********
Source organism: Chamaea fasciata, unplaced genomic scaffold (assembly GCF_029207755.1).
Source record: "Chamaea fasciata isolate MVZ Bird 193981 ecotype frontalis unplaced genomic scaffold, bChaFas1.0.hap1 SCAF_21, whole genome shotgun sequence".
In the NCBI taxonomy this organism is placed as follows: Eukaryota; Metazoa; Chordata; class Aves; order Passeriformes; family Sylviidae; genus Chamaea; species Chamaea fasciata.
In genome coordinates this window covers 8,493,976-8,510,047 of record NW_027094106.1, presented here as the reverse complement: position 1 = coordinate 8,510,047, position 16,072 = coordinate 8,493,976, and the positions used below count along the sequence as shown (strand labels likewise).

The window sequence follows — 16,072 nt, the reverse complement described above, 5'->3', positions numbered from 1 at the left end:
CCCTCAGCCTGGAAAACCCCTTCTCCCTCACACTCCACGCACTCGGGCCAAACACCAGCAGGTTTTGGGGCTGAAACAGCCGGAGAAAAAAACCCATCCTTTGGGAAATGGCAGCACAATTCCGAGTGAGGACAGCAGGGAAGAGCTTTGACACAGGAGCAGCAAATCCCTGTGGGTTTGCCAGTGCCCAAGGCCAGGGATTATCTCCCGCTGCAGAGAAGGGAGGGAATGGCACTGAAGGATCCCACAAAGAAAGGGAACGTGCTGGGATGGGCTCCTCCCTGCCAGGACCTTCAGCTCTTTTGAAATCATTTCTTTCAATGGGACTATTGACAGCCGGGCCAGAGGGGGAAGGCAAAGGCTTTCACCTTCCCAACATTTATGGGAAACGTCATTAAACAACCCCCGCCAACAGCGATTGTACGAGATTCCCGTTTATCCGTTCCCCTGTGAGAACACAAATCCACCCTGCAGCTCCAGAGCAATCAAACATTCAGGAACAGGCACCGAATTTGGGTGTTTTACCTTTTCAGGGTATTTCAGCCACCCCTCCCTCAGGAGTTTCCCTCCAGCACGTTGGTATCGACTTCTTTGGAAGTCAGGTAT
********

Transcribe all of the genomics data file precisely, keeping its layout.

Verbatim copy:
Source organism: Chamaea fasciata, unplaced genomic scaffold (assembly GCF_029207755.1).
Source record: "Chamaea fasciata isolate MVZ Bird 193981 ecotype frontalis unplaced genomic scaffold, bChaFas1.0.hap1 SCAF_21, whole genome shotgun sequence".
In the NCBI taxonomy this organism is placed as follows: Eukaryota; Metazoa; Chordata; class Aves; order Passeriformes; family Sylviidae; genus Chamaea; species Chamaea fasciata.
In genome coordinates this window covers 8,493,976-8,510,047 of record NW_027094106.1, presented here as the reverse complement: position 1 = coordinate 8,510,047, position 16,072 = coordinate 8,493,976, and the positions used below count along the sequence as shown (strand labels likewise).

The window sequence follows — 16,072 nt, the reverse complement described above, 5'->3', positions numbered from 1 at the left end:
CCCTCAGCCTGGAAAACCCCTTCTCCCTCACACTCCACGCACTCGGGCCAAACACCAGCAGGTTTTGGGGCTGAAACAGCCGGAGAAAAAAACCCATCCTTTGGGAAATGGCAGCACAATTCCGAGTGAGGACAGCAGGGAAGAGCTTTGACACAGGAGCAGCAAATCCCTGTGGGTTTGCCAGTGCCCAAGGCCAGGGATTATCTCCCGCTGCAGAGAAGGGAGGGAATGGCACTGAAGGATCCCACAAAGAAAGGGAACGTGCTGGGATGGGCTCCTCCCTGCCAGGACCTTCAGCTCTTTTGAAATCATTTCTTTCAATGGGACTATTGACAGCCGGGCCAGAGGGGGAAGGCAAAGGCTTTCACCTTCCCAACATTTATGGGAAACGTCATTAAACAACCCCCGCCAACAGCGATTGTACGAGATTCCCGTTTATCCGTTCCCCTGTGAGAACACAAATCCACCCTGCAGCTCCAGAGCAATCAAACATTCAGGAACAGGCACCGAATTTGGGTGTTTTACCTTTTCAGGGTATTTCAGCCACCCCTCCCTCAGGAGTTTCCCTCCAGCACGTTGGTATCGACTTCTTTGGAAGTCAGGTAT